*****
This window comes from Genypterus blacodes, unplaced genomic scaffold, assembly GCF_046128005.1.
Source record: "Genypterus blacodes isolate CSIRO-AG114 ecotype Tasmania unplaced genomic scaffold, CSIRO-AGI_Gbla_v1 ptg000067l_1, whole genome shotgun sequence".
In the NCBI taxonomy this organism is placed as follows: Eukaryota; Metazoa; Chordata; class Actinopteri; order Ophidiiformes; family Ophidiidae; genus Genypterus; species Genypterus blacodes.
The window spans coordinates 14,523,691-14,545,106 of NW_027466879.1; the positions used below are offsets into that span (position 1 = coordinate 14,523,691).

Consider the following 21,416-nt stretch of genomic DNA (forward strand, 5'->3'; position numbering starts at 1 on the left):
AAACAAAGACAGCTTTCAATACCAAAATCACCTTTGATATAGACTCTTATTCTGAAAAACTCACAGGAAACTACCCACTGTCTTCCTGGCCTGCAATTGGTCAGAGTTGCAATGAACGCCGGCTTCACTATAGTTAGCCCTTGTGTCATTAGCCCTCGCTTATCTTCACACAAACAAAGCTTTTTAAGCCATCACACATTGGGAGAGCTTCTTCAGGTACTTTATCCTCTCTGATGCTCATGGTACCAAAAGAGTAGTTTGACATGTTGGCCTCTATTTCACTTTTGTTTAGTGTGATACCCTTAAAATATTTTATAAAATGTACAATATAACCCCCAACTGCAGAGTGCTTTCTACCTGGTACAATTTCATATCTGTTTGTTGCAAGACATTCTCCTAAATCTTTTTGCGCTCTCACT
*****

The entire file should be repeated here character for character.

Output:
This window comes from Genypterus blacodes, unplaced genomic scaffold, assembly GCF_046128005.1.
Source record: "Genypterus blacodes isolate CSIRO-AG114 ecotype Tasmania unplaced genomic scaffold, CSIRO-AGI_Gbla_v1 ptg000067l_1, whole genome shotgun sequence".
In the NCBI taxonomy this organism is placed as follows: Eukaryota; Metazoa; Chordata; class Actinopteri; order Ophidiiformes; family Ophidiidae; genus Genypterus; species Genypterus blacodes.
The window spans coordinates 14,523,691-14,545,106 of NW_027466879.1; the positions used below are offsets into that span (position 1 = coordinate 14,523,691).

Consider the following 21,416-nt stretch of genomic DNA (forward strand, 5'->3'; position numbering starts at 1 on the left):
AAACAAAGACAGCTTTCAATACCAAAATCACCTTTGATATAGACTCTTATTCTGAAAAACTCACAGGAAACTACCCACTGTCTTCCTGGCCTGCAATTGGTCAGAGTTGCAATGAACGCCGGCTTCACTATAGTTAGCCCTTGTGTCATTAGCCCTCGCTTATCTTCACACAAACAAAGCTTTTTAAGCCATCACACATTGGGAGAGCTTCTTCAGGTACTTTATCCTCTCTGATGCTCATGGTACCAAAAGAGTAGTTTGACATGTTGGCCTCTATTTCACTTTTGTTTAGTGTGATACCCTTAAAATATTTTATAAAATGTACAATATAACCCCCAACTGCAGAGTGCTTTCTACCTGGTACAATTTCATATCTGTTTGTTGCAAGACATTCTCCTAAATCTTTTTGCGCTCTCACT